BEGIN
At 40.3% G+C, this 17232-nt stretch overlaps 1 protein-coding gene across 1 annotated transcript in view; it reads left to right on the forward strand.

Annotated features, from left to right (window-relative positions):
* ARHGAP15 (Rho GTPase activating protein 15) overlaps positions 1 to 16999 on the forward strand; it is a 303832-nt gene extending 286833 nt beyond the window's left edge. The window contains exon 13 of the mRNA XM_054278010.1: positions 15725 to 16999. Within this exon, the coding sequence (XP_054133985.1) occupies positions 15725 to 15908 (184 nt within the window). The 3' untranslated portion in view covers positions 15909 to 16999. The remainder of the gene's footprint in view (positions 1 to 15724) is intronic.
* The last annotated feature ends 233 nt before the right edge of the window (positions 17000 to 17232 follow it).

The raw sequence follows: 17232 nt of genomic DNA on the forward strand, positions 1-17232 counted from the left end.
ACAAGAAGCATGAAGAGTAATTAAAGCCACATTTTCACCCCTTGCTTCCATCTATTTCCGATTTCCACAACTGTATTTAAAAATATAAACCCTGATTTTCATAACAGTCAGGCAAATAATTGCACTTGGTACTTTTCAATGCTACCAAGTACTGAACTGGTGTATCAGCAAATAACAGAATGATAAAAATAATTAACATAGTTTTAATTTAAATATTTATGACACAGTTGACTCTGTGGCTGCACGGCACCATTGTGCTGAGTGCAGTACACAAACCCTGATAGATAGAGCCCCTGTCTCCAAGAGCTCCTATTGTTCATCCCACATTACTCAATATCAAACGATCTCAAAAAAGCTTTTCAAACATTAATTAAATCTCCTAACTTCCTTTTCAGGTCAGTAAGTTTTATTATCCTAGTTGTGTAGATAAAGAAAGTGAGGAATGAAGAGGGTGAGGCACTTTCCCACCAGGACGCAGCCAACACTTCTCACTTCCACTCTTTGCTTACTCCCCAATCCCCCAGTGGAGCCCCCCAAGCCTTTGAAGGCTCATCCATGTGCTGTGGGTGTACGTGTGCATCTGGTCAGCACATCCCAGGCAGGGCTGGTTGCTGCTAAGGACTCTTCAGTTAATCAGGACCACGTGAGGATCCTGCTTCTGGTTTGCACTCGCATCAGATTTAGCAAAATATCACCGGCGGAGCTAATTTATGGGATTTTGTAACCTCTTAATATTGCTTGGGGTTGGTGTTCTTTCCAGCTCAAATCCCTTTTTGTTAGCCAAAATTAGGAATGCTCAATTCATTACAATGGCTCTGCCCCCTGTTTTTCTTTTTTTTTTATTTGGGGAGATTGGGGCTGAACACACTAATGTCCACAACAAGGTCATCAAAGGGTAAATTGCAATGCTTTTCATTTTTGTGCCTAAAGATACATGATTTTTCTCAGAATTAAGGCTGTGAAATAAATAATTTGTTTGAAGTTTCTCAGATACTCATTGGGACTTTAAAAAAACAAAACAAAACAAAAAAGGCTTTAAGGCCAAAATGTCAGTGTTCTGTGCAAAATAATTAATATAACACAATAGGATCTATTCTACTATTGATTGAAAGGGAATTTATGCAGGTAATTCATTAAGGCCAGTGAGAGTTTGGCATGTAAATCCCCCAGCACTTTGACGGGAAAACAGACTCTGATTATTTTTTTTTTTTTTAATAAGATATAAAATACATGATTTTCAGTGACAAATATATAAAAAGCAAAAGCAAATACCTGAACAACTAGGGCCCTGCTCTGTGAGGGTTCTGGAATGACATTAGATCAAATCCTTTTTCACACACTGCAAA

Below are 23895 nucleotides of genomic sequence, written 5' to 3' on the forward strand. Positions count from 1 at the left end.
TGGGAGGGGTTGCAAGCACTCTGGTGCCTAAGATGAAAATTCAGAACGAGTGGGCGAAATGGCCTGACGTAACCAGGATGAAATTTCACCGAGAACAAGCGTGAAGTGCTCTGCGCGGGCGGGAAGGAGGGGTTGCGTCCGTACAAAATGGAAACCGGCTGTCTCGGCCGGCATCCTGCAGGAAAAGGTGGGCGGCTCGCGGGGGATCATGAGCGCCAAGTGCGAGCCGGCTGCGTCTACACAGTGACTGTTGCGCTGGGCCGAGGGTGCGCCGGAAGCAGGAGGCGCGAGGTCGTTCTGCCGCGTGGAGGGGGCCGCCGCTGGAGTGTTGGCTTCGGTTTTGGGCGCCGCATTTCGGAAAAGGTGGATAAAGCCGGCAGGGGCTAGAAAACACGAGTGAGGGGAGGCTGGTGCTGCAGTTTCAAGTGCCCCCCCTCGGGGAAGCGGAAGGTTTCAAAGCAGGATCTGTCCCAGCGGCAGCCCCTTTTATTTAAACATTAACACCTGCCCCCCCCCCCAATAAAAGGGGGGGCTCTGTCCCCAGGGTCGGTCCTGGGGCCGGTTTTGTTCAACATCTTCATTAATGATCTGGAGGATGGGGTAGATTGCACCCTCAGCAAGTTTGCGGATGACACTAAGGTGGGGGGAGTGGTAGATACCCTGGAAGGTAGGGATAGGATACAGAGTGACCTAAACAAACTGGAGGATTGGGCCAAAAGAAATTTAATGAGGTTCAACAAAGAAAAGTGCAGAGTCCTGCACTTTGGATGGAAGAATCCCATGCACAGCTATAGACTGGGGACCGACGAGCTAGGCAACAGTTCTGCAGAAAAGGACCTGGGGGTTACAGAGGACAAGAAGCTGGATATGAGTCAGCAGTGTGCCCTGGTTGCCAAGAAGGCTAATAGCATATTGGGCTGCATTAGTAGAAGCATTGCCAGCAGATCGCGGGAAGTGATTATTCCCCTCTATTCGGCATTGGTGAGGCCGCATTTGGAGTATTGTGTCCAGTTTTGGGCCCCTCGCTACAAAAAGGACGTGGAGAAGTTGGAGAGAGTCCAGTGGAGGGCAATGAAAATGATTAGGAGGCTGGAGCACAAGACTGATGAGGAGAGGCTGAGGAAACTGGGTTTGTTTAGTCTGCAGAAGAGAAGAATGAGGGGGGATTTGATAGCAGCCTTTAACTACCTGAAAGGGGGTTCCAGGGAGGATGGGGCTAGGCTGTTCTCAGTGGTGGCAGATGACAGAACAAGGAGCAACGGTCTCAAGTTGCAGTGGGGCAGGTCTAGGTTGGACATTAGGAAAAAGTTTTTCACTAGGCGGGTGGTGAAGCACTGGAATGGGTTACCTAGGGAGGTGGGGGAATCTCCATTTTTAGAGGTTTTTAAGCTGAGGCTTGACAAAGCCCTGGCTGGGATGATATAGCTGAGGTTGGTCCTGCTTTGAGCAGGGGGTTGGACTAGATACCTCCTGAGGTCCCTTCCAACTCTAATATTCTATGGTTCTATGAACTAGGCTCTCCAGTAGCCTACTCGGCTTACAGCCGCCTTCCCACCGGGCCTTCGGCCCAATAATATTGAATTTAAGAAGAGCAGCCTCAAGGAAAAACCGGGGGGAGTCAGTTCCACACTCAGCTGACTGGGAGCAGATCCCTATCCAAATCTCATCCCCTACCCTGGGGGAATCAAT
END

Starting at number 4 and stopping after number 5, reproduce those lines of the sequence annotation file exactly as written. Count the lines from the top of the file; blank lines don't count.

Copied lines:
* The last annotated feature ends 233 nt before the right edge of the window (positions 17000 to 17232 follow it).

The raw sequence follows: 17232 nt of genomic DNA on the forward strand, positions 1-17232 counted from the left end.